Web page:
Scaling numbers is a "poor mans" BigDecimal. It will alleviate floating point issues but not fix them. Think of scaled math as a treatment, not a cure.

The BigDecimal library has proven to be the most useful to me. There is also "BigNumber", which you can find here:
http://jsfromhell.com/classes/bignumber. Both have bugs, but those bugs can be fixed. I've outlined them below.

BigDecimal is a straight port from the Java library of the same name. Despite its scary appearance it is much faster than BigNumber in some operations.

Performance results from my own tests show that addition,subtraction,multiplication and division all average around .03 milliseconds for a single call. BigNumber operations average around .05. The real difference shows in more complex calculations. A standard compound interest calculation using BigDecimal averages .39 milliseconds while the same calculation with BigNumber took several milliseconds, I believe this is due in large part to a more efficient implementation of pow() by BigDecimal.

In choosing to use these, there are two issues to be aware of:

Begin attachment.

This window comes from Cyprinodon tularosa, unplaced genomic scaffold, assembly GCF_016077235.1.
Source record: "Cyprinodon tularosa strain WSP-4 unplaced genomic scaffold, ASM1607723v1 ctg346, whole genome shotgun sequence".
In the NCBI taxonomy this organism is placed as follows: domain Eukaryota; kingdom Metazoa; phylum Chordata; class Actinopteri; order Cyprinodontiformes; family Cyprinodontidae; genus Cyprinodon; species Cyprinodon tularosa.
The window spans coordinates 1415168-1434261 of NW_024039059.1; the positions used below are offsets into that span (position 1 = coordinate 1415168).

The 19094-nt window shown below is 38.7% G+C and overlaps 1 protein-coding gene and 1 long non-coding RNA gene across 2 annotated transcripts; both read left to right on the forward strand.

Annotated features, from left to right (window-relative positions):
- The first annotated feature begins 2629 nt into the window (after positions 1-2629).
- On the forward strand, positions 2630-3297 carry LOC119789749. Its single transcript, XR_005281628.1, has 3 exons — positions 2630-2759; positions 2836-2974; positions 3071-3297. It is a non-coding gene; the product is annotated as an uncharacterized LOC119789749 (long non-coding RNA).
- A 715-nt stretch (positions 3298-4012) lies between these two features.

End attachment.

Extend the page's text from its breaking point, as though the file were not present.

BigNumber has a bug that prevents correct rounding.The name of the rounding constants used are incorrect in the round function, and the add function incorrectly returns a new object when in "rounding mode" (it should "add in place"). Both issues are easy to fix.

BigDecimal has a bug in the implementation of its pow() function. The author kindly provided a fix. As the Java version relied upon an integer overflow, you need to correct the following in BigDecimal.js:

```
2405 n=n+n; // shift left 1 bit
2406 if (n<0)
```

To

```
2405 n<<=1; // shift left 1 bit
2406 if (n<0)
```

In the end I chose BigDecimal and have been happy with the results, hopefully these two fixes will allow you to evaluate them for yourself!